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Physiochemical Characterization and Field Assessment of Lettuce Chlorosis Virus

November 1998 , Volume 82 , Number  11
Pages  1,248 - 1,252

Jennifer McLain , Department of Plant Pathology, University of California, Riverside 92521 ; Steven Castle , USDA-ARS, Phoenix, AZ ; Gerald Holmes , Department of Plant Pathology, North Carolina State University, Raleigh ; and Rebecca Creamer , Department of Plant Pathology, University of California, Riverside 92521

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Accepted for publication 31 July 1998.

Lettuce chlorosis virus (LCV) was purified and partially characterized, and polyclonal antisera were produced and used to assess disease in the field. The antisera reliably detected LCV by indirect enzyme-linked immunosorbent assay (ELISA) in Nicotiana benthamiana. In Western blots, the LCV antisera distinguished between LCV and lettuce infectious yellows virus (LIYV)-infected plants. LCV particle lengths in partially purified preparations, as observed by transmission electron microscopy, were variable, with the majority between 750 and 950 nm long. A single, high molecular weight dsRNA and several lower molecular weight dsRNAs were isolated from LCV-infected N. benthamiana. A single RNA isolated from purified virion preparations was estimated to be 8,625 nucleotides long and was suspected to be the genomic RNA of LCV. LCV was present in experimental field plots in Holtville, California, during the lettuce growing seasons of 1995 to 1997. The percentage of symptomatic plants and yield of lettuce heads treated with insecticide, as well as dsRNA and ELISA reactions for the plots, are reported. A dsRNA consistent in size with LCV was isolated from four weed species in the Imperial Valley of California.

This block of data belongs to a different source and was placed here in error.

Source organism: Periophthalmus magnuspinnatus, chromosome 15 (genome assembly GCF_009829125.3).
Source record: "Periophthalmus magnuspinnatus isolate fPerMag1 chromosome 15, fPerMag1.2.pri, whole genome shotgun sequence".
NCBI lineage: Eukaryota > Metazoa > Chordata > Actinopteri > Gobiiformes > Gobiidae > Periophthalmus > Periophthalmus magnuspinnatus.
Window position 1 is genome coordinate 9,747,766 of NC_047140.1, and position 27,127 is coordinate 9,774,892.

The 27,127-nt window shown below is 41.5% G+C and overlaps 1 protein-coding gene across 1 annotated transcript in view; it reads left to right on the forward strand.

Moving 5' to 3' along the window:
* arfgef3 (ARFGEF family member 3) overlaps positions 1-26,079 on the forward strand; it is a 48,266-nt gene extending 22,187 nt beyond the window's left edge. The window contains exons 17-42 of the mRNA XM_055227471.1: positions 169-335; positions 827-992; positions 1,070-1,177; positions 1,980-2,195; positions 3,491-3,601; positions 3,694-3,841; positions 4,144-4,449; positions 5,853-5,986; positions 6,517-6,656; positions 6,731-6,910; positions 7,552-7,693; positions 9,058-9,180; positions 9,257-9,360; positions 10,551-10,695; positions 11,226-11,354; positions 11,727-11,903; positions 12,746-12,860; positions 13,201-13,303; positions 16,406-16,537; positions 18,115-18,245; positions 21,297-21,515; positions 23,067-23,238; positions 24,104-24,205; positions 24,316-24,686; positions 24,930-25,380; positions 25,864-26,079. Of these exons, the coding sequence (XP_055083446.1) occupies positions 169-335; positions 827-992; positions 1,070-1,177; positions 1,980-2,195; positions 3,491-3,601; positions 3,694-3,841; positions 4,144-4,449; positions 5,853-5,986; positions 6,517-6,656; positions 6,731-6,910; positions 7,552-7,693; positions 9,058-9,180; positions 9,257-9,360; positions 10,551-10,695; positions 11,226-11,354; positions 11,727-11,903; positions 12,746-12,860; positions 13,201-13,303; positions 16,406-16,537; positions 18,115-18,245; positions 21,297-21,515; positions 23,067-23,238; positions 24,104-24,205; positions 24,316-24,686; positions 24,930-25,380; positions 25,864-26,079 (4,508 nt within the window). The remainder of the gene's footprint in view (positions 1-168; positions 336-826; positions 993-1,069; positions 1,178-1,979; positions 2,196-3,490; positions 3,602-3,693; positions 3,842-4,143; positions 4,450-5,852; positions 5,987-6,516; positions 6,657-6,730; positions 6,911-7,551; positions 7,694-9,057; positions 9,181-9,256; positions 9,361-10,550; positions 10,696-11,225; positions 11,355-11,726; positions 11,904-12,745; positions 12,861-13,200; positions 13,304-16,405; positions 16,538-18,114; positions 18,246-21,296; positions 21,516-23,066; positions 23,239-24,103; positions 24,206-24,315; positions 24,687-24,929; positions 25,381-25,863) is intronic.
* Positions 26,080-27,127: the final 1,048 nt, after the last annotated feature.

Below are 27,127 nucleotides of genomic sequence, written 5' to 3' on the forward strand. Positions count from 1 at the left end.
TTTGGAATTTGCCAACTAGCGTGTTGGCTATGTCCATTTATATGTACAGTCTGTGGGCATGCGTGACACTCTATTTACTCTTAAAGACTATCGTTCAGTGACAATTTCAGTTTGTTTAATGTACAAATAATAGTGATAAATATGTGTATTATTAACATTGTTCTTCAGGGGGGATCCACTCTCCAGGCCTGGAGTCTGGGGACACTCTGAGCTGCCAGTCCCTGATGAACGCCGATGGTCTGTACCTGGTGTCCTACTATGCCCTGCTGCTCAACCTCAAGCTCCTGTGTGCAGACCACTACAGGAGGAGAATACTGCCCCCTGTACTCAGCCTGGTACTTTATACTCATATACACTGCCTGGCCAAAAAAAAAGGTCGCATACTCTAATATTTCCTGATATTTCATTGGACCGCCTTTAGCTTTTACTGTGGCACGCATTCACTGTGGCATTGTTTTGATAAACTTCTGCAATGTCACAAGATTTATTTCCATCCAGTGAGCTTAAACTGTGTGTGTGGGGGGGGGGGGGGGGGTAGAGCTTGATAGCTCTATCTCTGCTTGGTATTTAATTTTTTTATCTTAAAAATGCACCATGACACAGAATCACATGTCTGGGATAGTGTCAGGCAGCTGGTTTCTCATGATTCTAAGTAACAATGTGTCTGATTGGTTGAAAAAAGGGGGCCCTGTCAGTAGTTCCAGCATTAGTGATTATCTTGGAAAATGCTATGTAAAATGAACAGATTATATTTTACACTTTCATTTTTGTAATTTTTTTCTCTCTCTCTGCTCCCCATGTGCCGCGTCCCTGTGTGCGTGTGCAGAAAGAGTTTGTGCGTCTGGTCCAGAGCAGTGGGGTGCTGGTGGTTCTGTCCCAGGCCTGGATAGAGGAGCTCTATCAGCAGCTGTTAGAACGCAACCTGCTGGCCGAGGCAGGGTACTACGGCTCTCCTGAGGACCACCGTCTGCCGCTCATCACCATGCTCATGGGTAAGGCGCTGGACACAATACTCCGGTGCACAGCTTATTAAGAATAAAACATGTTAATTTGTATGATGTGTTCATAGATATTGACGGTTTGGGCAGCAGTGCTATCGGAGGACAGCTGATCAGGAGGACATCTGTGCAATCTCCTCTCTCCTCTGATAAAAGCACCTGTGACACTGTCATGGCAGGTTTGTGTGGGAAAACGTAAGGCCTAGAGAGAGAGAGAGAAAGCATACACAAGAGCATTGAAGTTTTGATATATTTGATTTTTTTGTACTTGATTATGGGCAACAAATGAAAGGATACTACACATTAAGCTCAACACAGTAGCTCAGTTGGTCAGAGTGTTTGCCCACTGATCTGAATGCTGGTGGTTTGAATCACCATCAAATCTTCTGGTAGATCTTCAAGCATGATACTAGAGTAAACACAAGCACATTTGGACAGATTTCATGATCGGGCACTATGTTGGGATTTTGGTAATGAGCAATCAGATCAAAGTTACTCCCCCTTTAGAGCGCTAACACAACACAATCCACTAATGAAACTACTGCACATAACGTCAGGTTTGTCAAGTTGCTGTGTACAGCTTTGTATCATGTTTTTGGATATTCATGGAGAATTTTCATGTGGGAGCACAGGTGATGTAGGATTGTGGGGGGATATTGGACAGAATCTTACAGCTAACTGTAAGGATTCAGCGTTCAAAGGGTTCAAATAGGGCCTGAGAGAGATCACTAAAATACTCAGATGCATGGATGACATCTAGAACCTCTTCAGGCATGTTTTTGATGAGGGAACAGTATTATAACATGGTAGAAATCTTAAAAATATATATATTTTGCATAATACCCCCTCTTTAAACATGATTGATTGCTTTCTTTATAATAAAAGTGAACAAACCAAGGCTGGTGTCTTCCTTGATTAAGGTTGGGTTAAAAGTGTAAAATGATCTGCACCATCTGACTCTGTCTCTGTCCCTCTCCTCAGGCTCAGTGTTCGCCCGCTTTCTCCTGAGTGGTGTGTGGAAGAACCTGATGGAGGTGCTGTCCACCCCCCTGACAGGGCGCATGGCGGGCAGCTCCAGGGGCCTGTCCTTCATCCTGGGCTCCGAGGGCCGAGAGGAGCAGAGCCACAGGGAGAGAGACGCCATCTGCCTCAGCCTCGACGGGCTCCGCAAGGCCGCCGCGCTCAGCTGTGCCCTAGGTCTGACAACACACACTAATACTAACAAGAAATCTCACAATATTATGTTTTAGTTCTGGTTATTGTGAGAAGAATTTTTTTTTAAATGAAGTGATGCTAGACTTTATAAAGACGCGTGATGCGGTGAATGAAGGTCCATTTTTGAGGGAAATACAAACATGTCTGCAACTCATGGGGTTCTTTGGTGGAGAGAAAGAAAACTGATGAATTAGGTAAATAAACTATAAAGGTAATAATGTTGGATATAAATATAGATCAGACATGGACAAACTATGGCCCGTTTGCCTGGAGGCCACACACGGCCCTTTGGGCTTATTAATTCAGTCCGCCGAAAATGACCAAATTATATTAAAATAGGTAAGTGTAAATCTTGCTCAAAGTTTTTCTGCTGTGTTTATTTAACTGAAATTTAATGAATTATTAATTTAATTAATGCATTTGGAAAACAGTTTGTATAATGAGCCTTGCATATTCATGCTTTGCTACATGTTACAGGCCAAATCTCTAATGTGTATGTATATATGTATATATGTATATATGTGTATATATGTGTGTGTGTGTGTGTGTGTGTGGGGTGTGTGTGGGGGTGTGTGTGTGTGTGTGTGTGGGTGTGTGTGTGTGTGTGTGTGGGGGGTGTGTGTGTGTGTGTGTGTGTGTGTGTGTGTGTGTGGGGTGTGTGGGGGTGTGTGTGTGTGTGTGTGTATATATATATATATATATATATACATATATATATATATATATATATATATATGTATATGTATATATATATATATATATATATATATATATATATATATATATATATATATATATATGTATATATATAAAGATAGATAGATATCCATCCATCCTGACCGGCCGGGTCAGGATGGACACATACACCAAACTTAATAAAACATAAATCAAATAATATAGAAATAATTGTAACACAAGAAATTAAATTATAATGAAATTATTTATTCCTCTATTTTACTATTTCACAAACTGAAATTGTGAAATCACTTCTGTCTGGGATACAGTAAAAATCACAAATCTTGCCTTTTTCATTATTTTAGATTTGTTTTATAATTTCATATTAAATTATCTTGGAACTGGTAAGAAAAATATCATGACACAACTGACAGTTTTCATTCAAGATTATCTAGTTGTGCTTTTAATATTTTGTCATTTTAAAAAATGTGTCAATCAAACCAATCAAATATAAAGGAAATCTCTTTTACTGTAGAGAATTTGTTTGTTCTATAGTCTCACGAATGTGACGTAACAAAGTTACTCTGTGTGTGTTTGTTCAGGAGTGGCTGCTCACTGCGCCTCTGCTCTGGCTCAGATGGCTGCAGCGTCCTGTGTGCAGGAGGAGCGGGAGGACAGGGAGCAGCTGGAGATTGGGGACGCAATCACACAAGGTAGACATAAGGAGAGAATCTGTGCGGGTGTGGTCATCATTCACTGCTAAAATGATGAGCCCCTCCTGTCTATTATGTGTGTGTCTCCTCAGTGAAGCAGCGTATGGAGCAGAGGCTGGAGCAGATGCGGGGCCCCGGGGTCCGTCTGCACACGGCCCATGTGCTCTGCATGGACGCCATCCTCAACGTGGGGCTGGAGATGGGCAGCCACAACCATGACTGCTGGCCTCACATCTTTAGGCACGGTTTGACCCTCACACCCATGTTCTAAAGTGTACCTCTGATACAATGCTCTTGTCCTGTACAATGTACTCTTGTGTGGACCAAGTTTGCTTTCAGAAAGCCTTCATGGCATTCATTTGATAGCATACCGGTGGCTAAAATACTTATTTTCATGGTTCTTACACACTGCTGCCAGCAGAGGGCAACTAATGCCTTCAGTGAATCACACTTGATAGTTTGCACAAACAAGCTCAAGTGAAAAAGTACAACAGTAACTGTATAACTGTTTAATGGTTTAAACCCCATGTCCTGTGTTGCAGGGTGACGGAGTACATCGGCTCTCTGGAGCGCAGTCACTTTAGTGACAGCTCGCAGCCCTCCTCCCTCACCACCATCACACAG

© 1998 The American Phytopathological Society